Colart aspires to be a catalyst for a more sustainable art materials industry. In terms of plastics, the company is working towards zero single-use plastics by finding more sustainable alternatives in its packaging and products.
Today, single-use plastic is an important packaging element for many of Colart’s products – from how they are shipped to how they are presented in store. Plastic tubes and bottles also ensure products such as paints and oils have a long shelf life and retain their quality over time.
However, through its Sustainability 2.0 strategy, Colart is working to revolutionise its packaging material towards zero single-use plastics. The company’s approach involves working on multiple fronts simultaneously to develop solutions for specific products and processes, and focusing on the activities and initiatives that can make the greatest difference.
“We’ve already replaced black plastic packaging with coloured plastic, which is more easily recyclable at recycling stations around the world, and reduced the amount of plastic packaging by 60 percent for some products,” explains Richard Llewellyn, UK Manufacturing and Operations Support General Manager at Colart. “Going forward, we have identified a number of areas where we can make a significant difference on single-use plastics in 2021.”
Plastic Promarker pen boxes, pencil set packaging and product trays will be a focus area during the year. “The plastic pen and pencil boxes are being switched to FSC® cardboard boxes, and plastic product trays are being replaced by recycled plastic in 2021,” says Llewellyn.
Plastic in packaging for shipping is also being targeted as vinyl tape to seal boxes is gradually replaced with paper tape. In addition, Colart has plans to switch from plastic pallet wrap to a renewable alternative.
“We are investigating opportunities to move away from single-use plastic films by looking into biodegradable or recycled plastics where it will not impact on the product or its longevity,” says Llewellyn. “We are even considering moving back to bottling oils and varnishes in bottles made from glass or recycled plastic if we deem them to be more sustainable.”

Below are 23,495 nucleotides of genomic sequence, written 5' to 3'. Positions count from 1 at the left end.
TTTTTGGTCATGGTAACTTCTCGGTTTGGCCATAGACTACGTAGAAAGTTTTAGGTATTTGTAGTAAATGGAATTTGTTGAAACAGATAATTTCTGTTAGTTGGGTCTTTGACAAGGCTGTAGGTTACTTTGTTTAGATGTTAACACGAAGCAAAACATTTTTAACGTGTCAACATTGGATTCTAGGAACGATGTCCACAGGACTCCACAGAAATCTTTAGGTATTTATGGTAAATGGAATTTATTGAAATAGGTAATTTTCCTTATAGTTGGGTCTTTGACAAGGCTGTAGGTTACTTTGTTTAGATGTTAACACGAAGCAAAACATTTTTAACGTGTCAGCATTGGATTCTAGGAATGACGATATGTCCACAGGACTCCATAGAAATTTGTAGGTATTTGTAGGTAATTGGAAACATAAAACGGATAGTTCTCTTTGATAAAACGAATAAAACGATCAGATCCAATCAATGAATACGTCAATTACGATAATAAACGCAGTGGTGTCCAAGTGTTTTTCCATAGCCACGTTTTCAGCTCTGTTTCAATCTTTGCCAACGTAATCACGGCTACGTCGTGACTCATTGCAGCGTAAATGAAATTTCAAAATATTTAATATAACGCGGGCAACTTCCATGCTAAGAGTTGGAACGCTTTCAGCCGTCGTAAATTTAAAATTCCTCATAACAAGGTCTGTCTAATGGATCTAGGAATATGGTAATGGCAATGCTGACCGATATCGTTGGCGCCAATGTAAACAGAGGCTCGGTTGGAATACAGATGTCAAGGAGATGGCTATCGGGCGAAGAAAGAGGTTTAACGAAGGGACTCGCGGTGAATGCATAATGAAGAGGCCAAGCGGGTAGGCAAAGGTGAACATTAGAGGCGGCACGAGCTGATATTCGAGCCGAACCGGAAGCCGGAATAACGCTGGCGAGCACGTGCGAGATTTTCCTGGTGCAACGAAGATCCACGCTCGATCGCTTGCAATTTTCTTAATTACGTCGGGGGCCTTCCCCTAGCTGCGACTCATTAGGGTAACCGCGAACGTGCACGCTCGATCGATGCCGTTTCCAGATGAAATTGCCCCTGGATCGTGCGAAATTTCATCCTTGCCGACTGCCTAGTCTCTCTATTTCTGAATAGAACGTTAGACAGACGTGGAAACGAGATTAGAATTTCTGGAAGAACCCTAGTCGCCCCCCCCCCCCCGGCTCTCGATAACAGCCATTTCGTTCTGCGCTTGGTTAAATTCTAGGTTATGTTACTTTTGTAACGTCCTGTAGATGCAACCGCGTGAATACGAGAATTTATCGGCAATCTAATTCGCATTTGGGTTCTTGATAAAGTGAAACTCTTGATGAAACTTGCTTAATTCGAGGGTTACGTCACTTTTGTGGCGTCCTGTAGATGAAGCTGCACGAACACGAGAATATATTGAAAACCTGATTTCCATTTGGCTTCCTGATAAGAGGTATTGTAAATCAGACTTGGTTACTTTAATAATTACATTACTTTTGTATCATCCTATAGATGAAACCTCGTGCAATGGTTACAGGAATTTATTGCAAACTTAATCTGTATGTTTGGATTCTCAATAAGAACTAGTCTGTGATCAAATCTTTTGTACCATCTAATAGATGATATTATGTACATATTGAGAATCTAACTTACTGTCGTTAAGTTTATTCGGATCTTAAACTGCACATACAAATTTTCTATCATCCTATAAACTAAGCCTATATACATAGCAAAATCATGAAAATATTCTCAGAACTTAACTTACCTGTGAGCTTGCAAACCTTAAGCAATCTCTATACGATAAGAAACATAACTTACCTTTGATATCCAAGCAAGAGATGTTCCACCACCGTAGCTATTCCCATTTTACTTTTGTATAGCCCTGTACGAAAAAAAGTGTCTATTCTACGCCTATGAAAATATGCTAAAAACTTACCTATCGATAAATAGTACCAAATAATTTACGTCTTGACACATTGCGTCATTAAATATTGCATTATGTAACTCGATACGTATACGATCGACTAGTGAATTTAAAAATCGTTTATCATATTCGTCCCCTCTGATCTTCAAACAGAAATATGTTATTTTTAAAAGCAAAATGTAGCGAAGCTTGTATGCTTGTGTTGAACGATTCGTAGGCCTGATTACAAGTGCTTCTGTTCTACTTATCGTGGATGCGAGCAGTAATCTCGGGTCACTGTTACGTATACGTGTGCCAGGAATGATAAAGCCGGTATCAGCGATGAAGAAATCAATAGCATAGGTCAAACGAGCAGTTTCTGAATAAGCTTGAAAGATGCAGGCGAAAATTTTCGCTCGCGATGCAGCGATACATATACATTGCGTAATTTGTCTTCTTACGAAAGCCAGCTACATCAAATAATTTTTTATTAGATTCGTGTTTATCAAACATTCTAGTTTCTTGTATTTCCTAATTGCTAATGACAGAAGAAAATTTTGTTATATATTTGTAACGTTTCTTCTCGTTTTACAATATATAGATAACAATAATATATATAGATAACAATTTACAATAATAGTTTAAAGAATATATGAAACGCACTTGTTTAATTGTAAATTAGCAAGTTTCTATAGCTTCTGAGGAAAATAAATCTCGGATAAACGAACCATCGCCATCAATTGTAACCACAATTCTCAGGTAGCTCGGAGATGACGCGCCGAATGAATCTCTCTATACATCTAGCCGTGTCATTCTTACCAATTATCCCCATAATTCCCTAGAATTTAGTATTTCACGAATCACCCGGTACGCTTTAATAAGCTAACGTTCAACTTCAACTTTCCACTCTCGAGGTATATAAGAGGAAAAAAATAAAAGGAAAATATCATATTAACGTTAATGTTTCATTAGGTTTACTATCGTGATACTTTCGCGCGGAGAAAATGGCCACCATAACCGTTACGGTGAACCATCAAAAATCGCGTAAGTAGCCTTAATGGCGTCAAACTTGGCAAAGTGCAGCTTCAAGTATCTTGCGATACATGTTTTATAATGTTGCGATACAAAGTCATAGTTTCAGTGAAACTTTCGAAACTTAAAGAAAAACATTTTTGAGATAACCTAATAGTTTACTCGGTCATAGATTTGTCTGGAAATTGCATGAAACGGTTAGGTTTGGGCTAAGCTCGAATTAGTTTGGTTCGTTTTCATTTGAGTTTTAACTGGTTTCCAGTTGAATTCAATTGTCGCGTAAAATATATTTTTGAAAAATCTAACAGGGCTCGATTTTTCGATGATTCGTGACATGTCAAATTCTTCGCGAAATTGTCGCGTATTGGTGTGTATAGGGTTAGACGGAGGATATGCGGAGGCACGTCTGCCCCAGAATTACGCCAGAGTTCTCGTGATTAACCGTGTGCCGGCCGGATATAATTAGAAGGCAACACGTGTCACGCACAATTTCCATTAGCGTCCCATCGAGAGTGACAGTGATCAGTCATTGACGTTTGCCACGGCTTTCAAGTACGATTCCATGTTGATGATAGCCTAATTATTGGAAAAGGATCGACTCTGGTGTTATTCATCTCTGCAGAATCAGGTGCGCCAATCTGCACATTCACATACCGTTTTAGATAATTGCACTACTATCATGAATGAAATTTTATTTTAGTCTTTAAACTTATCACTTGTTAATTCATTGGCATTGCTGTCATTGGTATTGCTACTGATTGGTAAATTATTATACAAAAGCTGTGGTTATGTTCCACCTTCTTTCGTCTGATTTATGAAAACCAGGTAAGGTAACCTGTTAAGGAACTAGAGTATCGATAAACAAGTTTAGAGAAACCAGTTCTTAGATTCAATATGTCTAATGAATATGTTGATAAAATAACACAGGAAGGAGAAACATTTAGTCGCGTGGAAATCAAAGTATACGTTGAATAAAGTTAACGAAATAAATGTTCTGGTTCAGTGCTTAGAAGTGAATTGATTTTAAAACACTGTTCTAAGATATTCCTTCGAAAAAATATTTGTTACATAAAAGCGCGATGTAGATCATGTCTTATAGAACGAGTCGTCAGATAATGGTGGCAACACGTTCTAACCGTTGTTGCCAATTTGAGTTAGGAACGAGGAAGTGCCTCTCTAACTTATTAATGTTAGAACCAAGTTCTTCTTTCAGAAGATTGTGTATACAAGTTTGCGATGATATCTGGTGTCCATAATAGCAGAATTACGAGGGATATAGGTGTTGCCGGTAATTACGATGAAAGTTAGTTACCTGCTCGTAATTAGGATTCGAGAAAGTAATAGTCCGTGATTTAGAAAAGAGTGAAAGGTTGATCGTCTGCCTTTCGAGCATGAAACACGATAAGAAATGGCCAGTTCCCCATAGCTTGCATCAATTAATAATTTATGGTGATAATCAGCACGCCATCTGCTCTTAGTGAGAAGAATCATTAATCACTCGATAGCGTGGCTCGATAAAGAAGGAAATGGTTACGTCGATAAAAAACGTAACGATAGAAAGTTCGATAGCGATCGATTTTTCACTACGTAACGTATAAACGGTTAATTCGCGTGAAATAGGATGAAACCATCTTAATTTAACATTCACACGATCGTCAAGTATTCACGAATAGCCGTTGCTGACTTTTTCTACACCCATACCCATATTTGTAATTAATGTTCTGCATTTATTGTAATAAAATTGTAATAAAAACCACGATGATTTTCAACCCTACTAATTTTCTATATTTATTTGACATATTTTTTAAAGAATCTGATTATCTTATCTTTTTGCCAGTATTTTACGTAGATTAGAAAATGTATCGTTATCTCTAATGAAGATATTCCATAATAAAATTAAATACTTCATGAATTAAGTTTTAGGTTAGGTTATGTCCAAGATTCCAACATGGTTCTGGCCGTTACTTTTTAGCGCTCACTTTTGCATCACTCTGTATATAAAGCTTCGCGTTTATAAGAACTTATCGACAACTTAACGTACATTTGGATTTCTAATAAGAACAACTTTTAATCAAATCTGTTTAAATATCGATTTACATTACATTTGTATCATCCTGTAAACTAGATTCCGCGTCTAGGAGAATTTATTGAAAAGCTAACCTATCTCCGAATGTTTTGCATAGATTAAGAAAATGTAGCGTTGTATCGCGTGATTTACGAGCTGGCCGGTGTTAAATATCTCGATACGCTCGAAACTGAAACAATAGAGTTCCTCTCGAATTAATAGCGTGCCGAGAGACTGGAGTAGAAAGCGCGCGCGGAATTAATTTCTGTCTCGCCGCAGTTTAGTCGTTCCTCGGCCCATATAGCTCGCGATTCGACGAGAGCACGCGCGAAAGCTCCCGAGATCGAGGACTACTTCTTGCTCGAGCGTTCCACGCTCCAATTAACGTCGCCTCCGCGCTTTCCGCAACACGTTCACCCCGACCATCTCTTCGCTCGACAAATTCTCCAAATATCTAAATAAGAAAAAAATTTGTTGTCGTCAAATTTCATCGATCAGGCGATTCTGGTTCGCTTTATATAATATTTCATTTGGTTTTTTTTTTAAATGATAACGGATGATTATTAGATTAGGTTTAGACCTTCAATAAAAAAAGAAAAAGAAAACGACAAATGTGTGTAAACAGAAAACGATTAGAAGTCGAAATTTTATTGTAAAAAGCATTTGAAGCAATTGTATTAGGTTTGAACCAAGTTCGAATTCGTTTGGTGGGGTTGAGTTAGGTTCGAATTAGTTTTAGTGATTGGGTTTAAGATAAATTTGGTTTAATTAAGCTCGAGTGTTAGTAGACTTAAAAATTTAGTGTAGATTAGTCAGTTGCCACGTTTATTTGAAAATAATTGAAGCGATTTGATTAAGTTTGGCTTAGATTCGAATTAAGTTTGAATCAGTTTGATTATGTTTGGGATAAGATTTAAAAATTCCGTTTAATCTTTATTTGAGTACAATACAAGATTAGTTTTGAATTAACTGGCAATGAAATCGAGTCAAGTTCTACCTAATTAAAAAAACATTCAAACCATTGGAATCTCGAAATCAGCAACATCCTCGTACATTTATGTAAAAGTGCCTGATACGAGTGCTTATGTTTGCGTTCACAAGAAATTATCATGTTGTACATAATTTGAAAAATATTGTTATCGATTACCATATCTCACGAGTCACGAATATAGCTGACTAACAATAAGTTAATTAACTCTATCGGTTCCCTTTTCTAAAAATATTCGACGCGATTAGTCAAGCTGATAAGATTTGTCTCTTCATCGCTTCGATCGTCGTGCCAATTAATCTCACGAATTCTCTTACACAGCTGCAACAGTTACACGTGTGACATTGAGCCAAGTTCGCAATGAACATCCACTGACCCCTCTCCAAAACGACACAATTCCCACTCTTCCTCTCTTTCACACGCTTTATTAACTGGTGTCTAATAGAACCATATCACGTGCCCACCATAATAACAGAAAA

Enabling consumers to return certain used materials is an innovative solution and Colart is investigating a pilot project with a recycling company to allow consumers to return their used paint tubes for recycling. “The initiative will be third-party verified, and will ensure that both the aluminium and plastic tubes and caps can be recycled into new products,” says Llewellyn.
Another significant step for Colart is that objectives regarding the phasing out of single-use plastics have been linked to the company’s management performance programme. “In effect, this has linked our performance on plastics with financial bonuses – which really shows that we are serious about proactively phasing out single-use plastics,” says Llewellyn.
Colart is faced with several challenges to replace single-use plastics. The company is a relatively small player in the industry, which means it must closely follow developments in the market. It also means that developing new solutions that aren’t available today require a lot of work to obtain suitable samples of more sustainable materials and thoroughly test them.
Another key challenge is Colart’s huge product assortment, which means it needs to find many different solutions regarding the packaging and materials used throughout its assortment and processes.
“Despite our challenges and limitations, we are determined to make a difference – not only to our own use of single-use plastics, but to the industry in general by setting the standard, and raising awareness and expectations among consumers,” concludes Llewellyn. “We aspire to be a catalyst for more sustainable change in the art materials industry."
See Lindéngruppen Sustainability Report 2020 for more information about Colart's sustainability work.